Public schools in South Orange and Maplewood face a looming crisis in their instrumental and vocal music programs as student participation has plummeted by approximately half since the onset of the global COVID-19 pandemic, former Board of Education member Anthony Mazzocchi said last week.
“As you are aware, the arts have been marginalized more than almost any other subject during remote learning here,” Mazzocchi said in a letter submitted for the public speaks portion of last week’s Board of Education retreat, which was held online. “This isn’t dissimilar to national trends, but it’s quite pronounced here in SOMSD, specifically because of our actions and planning. What I am most concerned about is the district instrumental and vocal music program.”
Mazzocchi’s letter is introduced at the 6:51 mark in the online video.
According to Mazzocchi, between 80 and 90 percent of fifth-graders in the school district — about 450 students — begin playing a musical instrument or join choir in a normal year, with about 50 percent of those students dropping out the following year. Of those who are left, another 50 percent drop out between eighth and ninth grade, leaving about 112 student musicians in band and orchestra.
Yet remote learning has seen an unprecedented decline in the number of students who are picking up an instrument for the first time, with only about 225 of fifth-graders beginning musical instruction this academic year, Mazzocchi said.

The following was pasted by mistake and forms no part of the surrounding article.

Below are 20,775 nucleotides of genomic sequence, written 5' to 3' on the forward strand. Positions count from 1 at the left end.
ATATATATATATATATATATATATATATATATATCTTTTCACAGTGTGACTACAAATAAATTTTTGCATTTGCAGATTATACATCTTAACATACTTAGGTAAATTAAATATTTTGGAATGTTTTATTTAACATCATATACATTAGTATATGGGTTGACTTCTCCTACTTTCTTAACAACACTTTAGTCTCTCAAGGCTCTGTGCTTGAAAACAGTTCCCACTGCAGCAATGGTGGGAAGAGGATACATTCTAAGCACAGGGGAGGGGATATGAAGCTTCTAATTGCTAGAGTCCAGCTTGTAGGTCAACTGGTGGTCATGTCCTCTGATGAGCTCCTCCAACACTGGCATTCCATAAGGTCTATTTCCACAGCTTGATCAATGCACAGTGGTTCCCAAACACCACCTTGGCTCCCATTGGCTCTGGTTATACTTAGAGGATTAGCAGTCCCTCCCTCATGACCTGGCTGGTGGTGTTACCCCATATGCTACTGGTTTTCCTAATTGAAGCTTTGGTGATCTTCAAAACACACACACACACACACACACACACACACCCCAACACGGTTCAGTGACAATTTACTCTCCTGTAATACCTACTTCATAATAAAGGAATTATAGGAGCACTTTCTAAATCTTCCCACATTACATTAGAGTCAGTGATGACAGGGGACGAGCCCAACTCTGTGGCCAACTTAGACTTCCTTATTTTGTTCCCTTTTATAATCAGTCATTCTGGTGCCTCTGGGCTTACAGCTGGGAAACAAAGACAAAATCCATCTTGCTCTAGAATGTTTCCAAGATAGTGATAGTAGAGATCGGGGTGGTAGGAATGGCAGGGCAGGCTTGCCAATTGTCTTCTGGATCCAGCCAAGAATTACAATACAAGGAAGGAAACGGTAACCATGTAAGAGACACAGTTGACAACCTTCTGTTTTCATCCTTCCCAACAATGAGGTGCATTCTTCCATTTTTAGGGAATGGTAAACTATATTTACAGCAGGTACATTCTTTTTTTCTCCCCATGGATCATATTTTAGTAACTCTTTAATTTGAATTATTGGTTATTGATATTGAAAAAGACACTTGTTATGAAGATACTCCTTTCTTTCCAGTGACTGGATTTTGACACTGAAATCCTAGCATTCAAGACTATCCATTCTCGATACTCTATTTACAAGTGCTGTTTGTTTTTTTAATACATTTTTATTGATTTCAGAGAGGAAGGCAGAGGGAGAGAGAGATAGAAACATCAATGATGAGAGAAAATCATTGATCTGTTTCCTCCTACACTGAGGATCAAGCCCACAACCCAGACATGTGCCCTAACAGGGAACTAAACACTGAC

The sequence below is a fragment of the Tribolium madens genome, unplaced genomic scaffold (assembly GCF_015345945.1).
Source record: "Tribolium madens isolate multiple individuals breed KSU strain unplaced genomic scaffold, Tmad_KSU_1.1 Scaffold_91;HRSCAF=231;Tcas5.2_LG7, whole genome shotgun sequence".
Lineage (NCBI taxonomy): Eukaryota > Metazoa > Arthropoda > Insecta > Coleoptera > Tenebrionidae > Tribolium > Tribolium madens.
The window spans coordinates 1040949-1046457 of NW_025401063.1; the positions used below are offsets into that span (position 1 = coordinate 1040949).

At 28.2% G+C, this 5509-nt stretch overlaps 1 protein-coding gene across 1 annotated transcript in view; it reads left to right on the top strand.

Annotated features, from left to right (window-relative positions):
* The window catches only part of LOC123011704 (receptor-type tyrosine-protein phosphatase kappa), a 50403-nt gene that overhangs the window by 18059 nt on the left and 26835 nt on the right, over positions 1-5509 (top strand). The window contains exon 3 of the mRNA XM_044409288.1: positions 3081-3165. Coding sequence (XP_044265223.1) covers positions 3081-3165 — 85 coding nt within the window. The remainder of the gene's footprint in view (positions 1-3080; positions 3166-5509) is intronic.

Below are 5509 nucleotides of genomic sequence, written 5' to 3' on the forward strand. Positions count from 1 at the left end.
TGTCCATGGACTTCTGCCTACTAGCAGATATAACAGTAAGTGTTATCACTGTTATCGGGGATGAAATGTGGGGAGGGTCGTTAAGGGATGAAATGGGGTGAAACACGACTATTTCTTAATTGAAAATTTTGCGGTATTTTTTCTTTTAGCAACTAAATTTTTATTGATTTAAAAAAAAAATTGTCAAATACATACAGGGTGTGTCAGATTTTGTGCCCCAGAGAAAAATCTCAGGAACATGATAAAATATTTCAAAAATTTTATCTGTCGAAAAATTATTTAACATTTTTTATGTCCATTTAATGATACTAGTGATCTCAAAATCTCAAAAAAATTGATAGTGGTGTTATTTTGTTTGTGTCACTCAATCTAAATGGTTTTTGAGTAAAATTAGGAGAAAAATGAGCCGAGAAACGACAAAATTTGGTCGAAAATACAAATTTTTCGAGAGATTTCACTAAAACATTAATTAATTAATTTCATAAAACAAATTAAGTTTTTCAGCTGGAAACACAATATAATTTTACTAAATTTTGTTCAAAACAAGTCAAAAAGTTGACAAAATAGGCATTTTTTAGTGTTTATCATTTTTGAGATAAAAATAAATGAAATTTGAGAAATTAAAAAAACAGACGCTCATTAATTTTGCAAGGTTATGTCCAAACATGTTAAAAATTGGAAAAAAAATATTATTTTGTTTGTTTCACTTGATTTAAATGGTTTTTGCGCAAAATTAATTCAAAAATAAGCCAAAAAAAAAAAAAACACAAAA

If previous trends hold, that could mean as few as 56 students in band and orchestra, Mazzocchi argued.
“That is not enough to continue a healthy program,” he said. “That will be the end of our music program as we know it.
“It’s a fifth-grade issue now, a middle school issue next year, and it will be a CHS issue in three years. I believe this is one of the most important issues in SOMSD’s history, and as a nationally recognized leader in arts education, there is a ton at stake here.”
Mazzocchi asked Superintendent Ronald Taylor to intercede.
“Dr. Taylor, I ask that you please fulfill the pledge you made us — to cultivate and nurture a robust arts ecosystem in SOMSD and, at least, work to develop a one-year surge in staff and resources in order to hit a ‘reset’ button and start students on instruments in sixth grade in the fall,” Mazzocchi said. “Without it, the district program is built on sand. Staffing and budget cuts could follow, but — most disastrous — we will have a generation of students denied arts instruction in SOMSD of all places. Please incorporate this into the fiscal year 21-22 budget.”
Mazzocchi, a former director of fine and performing arts in the South Orange-Maplewood School District who stepped down from the BOE at the end of his term in December, has been a longtime advocate for arts instruction. Three weeks after the start of all-remote learning in September amid SOMSD’s coronavirus restrictions, he pushed for live arts instruction instead of asynchronous — or pre-recorded — lessons.
Taylor replied, “I hope that you know that we are of course committed to the arts and the legacy of our district,” while noting that he was “elbow deep” in hammering details of the school budget for next year.
“We’re thinking about lots of important things, including closing the achievement gap and supporting kids who may have experienced slippage during this really unprecedented time, and so this is definitely on our radar as well,” Taylor said.